The global apps industry continues to grow massively – iTunes approved it’s millionth app back in November – yet it is still in its infancy. It’s a very exciting place to be working right now.
For hard working appreneurs the only stats that matter are the number of downloads and the rate of returning users – these are the magic numbers that investors want to see.
And getting there means marketing. Unfortunately there is a derth of case studies, research, advice and online chat about how to do this.
Most of the marketing advice tends to be either:
1. Buy online advertising to get your users (as eshewed by those platforms with ad space to sell) or
2. Get an influential person with large social reach to promote your app (as advised by smug people who’ve achieved this).
Neither of which is a valid strategy for most cash and time strapped start ups.
So, here’s a summary of a thread I found on Quora with a bit more useful information about how to market an app.
Essential actions to market your app
1. Identify your target customers and the pain point your app is solving for them
2. Articulate this in a value proposition and snappy description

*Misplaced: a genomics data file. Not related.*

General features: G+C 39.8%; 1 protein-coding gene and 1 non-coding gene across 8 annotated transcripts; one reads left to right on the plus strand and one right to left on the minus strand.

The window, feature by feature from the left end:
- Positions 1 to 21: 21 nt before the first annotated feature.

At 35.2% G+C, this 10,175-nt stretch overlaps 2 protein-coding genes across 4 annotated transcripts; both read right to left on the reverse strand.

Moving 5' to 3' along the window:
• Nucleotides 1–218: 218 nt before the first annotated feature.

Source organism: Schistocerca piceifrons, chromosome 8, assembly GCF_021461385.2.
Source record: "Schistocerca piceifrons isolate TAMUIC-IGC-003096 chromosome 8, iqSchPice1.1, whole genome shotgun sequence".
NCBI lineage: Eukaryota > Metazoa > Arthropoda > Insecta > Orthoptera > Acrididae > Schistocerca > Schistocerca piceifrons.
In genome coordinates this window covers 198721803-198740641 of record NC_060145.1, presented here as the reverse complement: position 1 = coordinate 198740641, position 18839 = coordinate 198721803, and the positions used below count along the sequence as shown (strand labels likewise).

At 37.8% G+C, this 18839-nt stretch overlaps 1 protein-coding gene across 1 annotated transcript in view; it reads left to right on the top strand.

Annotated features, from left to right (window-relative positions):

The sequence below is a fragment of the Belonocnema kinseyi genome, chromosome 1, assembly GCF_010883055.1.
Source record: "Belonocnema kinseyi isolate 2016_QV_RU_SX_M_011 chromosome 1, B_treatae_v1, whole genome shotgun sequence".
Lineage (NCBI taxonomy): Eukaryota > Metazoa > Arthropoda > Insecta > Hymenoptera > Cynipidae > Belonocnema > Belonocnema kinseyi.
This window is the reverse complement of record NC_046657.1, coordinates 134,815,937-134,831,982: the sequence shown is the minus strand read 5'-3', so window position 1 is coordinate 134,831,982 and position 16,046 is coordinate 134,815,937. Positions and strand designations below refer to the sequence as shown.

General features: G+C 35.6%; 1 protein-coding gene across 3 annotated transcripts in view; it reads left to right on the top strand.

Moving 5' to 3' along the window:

Must do actions to market your app
1. Provide awesome screenshots (not to be under estimated)
3. Use social media to create a buzz – blogs, Facebook and Twitter were the platforms mentioned
5. Capture email addresses as soon as possible and ask early adopters for reviews
6. Engage with app influencers to secure reviews
7. Launch in phases
8. Identify your (SEO) keywords so your app is easy to find in the App Store
Jury’s out on these actions to market your app
1. Buy advertising space
2. Focus all your energy on marketing within the App Store
3. Learn how to do it properly by building one app purposely to throw away (Angry Birds was Rovio’s 57th game)
4. Have a lite and paid for version of your app
Have-fun-but-not-high-hopes actions to market your app
1. Get it featured on The Big Bang Theory
2. Ask Stephen Fry to play with it
One marketing tactic missed from the Quora thread is the importance of email marketing to drive downloads and engagement. Another is the clever (ie neither stalkerish nor so infrequent it’s irrelevant) use of push notifications within the app to drive repeat use.
It stands to reason that best practice for app marketing will evolve in 2013 though, like SEO marketing, it may well be a moving beast as the boundaries and rules set by the App Store change. But what then of Android? Time will tell.